Chile's court rules in favour of KGHM’s Sierra Gorda storage facility
Chile's Supreme Court has ruled in favour of private port operator Antofagasta Terminal International (ATI) over the construction of storage facility for the recently opened Sierra Gorda mine, in the country's northern Antofagasta region.
The mine, operated by KGHM International, is a joint venture between Polish copper company KGHM (55%), Sumitomo Metal Mining (31.5%) and the Sumitomo Corporation (13.5%).
KGHM had originally planned to export copper concentrate from Sierra Gorda via the Port of Antofagasta but in February a local court overturned the project's government-approved environmental impact study, forcing the firm to consider alternative and costlier transport routes.
The ruling, published by SoyChile.cl (in Spanish) said the claims against construction of the project were filed after the passing of the deadline for challenges to an environmental permit resolution.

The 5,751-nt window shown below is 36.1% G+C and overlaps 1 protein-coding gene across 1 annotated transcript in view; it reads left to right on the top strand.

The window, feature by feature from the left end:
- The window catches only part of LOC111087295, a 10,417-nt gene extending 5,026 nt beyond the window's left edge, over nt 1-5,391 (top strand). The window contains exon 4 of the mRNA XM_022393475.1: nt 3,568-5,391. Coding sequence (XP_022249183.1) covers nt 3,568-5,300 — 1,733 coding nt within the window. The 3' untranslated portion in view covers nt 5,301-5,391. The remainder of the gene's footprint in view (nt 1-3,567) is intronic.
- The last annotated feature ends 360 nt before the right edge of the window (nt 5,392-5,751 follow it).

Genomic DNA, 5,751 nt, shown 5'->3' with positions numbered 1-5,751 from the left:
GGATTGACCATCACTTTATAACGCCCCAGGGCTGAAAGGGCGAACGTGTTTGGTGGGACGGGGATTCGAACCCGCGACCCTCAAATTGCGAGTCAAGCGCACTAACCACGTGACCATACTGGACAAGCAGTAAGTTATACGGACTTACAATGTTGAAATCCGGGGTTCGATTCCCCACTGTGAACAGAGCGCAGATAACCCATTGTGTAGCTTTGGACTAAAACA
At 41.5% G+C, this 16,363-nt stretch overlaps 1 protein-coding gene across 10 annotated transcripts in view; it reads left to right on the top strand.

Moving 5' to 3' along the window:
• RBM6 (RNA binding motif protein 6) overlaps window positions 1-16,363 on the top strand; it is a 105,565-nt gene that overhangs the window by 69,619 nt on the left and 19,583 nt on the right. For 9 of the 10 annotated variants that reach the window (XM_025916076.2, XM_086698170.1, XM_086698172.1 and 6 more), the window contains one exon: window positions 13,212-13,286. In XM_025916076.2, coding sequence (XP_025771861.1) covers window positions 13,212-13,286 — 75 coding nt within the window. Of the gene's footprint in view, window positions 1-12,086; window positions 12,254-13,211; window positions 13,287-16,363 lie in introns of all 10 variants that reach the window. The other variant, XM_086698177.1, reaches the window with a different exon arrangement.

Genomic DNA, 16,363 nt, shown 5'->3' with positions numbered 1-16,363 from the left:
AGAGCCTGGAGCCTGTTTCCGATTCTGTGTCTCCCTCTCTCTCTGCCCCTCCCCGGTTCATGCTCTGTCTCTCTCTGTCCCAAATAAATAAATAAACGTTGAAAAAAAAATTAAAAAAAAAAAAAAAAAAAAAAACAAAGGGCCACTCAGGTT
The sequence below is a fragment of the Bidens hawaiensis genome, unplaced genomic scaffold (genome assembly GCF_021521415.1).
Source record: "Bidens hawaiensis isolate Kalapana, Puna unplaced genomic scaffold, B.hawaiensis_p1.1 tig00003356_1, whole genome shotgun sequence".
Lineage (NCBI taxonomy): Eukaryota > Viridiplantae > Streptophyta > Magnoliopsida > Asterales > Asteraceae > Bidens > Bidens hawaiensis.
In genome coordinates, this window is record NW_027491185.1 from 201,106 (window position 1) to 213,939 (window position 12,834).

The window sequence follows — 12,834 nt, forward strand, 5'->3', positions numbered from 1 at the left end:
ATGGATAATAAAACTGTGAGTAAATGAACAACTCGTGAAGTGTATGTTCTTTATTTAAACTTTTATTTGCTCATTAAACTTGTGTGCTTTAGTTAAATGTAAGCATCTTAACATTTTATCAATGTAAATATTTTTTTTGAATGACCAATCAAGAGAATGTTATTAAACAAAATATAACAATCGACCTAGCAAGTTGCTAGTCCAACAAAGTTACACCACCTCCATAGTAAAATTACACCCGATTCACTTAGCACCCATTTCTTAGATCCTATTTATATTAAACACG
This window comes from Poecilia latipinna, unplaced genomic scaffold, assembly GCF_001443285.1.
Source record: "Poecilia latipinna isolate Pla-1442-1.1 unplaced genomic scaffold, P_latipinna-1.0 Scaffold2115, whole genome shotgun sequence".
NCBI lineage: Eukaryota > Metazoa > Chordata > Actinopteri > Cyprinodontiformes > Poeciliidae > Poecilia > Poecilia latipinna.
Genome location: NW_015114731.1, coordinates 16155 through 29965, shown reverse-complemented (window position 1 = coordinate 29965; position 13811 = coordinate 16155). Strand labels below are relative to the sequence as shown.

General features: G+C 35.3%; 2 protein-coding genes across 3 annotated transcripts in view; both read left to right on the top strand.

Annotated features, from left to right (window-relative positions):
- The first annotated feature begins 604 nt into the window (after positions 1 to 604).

The copper and molybdenum storage facility is the third project in the past four moths to be given the go-ahead after an initial unfavourable ruling blocked construction. In April, the Copiapo court of appeals ruled in favour of Goldcorp's (TSX:G), (NYSE:GG) US$3.9bn El Morro copper-gold project. A month later Chile’s high court ruled in favour of local non-metallic group SQM to expand one of its operations.
Sierra Gorda’s storage project includes a conveyor belt to carry concentrate from a railway line to the storage facility, and fixed conveyor belts to transport the product to the shipping terminal.
The mine is the world's seventh largest copper project and will be one of the largest molybdenum producers globally. Once the ramp-up phase is completed in early 2015 Sierra Gorda is expected to produce approximately 120,000 mt of copper, 50 million pounds of molybdenum and 60,000 ounces of gold annually.